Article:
The Browns were a family harmony band that featured country crooner Jim Ed Brown, along with his sisters Bonnie and Maxine. The trio first recorded in the mid-1950s and scored a huge hit with their song "The Three Bells," which was based on a French chanson song, "Les Trois Cloches", originally a hit for Edith Piaf in the 1940s. With a smooth, elegant sound that fit in with (and helped define) the so-called "Nashville Sound," The Browns recorded successfully through most of the '60s, disbanding in 1967, after Jim Ed had started his own solo career. Here's a quick look at their work.
Jim Ed Brown & The Browns "The Essential" (RCA-Nashville, 1996)
A family vocal act who had a huge Nashville Sound/pop charts hit with their 1959 version of "The Three Bells (Les Trois Cloches)," the Browns floated comfortably at the edges of the '50s pop scene, and were one of Nashville's premier crossover success stories. Their soft, easygoing, inoffensive harmony style was entirely suited to the pop vocals machinations of the RCA studio producers, malleable and pleasant, and able to float on any amount of strings that Chet and his boys could come up with. Jim Ed went solo in the mid-'60s, as his version of Nat Stuckey's "Pop A Top" cracked the top of the country charts... Although he was a protegee of uber-crooner Jim Reeves (who the Browns sang backup for), Brown made a name for himself with a series of mildly macho drinkin' songs and erotic morning-lover ballads. This is a pretty nice overview of his career, which fans of the Browns in specific may find zips past their career too quickly (seven songs out of twenty), but still, you definitely get the idea. It'd be nice if RCA would revisit this reissue and perhaps expand it to include a little more of both phases of his career.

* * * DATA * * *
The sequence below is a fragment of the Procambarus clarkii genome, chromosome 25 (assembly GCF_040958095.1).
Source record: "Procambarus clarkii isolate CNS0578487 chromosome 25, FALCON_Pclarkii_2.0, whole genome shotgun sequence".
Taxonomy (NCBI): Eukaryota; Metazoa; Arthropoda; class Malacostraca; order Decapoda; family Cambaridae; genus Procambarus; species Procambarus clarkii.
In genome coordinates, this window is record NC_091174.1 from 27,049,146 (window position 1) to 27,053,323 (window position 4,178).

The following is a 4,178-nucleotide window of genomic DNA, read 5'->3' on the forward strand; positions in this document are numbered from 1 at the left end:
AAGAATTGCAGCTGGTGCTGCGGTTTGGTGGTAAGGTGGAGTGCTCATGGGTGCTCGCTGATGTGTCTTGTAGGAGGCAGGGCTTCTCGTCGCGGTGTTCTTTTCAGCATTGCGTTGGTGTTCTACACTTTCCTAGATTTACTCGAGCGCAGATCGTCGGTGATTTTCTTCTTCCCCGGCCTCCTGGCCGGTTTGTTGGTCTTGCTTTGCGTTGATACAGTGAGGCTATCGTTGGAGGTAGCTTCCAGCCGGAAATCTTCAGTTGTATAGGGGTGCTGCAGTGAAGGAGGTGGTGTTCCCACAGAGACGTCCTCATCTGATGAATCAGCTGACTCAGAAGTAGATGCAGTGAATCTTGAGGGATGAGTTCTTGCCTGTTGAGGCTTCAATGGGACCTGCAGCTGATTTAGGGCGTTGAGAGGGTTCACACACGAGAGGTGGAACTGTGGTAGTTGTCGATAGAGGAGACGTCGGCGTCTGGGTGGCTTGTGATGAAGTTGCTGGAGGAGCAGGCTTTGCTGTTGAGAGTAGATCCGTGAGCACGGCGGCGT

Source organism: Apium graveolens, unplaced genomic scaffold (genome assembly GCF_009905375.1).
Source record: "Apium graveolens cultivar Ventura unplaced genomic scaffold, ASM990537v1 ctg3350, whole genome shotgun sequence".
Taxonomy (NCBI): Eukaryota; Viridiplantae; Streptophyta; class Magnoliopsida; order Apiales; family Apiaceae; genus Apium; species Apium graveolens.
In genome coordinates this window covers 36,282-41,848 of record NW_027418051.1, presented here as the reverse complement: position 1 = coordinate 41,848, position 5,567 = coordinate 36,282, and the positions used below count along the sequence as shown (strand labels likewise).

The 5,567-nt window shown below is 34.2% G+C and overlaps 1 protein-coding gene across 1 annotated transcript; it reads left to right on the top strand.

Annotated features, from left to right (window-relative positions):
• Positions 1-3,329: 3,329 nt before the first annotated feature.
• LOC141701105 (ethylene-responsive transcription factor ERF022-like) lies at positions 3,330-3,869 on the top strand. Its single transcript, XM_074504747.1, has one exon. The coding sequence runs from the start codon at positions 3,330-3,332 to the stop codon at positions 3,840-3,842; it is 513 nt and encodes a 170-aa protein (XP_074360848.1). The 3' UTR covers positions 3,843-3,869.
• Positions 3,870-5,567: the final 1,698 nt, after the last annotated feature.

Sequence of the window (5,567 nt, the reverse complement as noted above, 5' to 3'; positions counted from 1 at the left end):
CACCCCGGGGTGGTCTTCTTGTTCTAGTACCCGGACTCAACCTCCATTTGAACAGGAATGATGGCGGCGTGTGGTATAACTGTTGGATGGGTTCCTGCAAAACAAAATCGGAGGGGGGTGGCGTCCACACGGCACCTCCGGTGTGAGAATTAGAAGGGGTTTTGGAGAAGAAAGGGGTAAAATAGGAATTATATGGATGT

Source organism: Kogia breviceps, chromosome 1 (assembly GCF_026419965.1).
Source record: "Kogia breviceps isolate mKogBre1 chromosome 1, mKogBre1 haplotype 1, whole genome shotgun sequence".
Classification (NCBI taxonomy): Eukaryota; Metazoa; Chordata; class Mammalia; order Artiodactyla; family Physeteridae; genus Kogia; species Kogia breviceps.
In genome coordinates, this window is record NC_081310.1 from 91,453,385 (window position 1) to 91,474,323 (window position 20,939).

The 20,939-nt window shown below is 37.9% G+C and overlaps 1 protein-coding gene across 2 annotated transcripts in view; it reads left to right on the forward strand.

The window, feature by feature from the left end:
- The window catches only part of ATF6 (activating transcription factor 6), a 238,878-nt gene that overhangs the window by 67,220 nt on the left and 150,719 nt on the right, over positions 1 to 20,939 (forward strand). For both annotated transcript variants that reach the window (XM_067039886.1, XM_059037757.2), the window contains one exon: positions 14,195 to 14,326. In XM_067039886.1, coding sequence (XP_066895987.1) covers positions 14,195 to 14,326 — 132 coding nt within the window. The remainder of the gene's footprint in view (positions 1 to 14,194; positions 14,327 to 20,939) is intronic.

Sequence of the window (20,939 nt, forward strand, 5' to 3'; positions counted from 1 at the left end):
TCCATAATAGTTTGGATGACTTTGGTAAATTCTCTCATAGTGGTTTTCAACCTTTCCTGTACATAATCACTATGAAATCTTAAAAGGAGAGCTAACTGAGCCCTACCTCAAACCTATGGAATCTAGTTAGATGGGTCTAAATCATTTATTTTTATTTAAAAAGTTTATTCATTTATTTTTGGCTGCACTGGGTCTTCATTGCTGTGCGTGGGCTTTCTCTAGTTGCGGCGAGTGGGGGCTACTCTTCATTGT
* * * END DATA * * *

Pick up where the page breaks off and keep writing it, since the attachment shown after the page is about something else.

The Browns "Looking Back To See" (Bear Family, 1986)
The Browns "Three Bells" (Bear Family, 1994)
Yikes! The definitive, 8-CD collection of the Browns work for RCA, spanning pop-country ballads, western-themed sagas and soft gospel galore. I haven't actually heard this collection, though I suspect it may be a bit much for the average listener to take in, but for the Brown family true believer... well, what a godsend!
The Browns "Sweet Sounds By The Browns/Grand Ole Opry Favorites" (Westside, 2000)
Two albums, reissued straight on one CD, Sweet Sounds By The Browns (from 1960, which has "The Three Bells" on it...) and Grand Ole Opry Favorites, from 1965. In both cases, the group's pop-vocals blandness swiftly overtakes any semblance of life they might have otherwise shown. They have some great harmonies, it's true, but the musical perfectionism comes at the expense of their albums being any fun. I traded my copy back in.
The Browns "I Heard The Bluebirds Sing/A Harvest Of Country Songs" (Collectables, 2004)
Another twofer reissue, combining the old Camden LPs I Heard The Bluebirds Sing (from 1965) and A Harvest Of Country Songs (from 1968). Camden was one of RCA's budget-line reissue imprints, and some collectors may look down on those old LPs as inferior to the proper studio albums, but I've often found the odds-and-endsy Camden collections to be interesting because they tend to collect singles and album tracks that might otherwise have been lost or ignored in favor of bigger hits and more well-known songs. This one is certainly worth checking out if you're a Browns fan.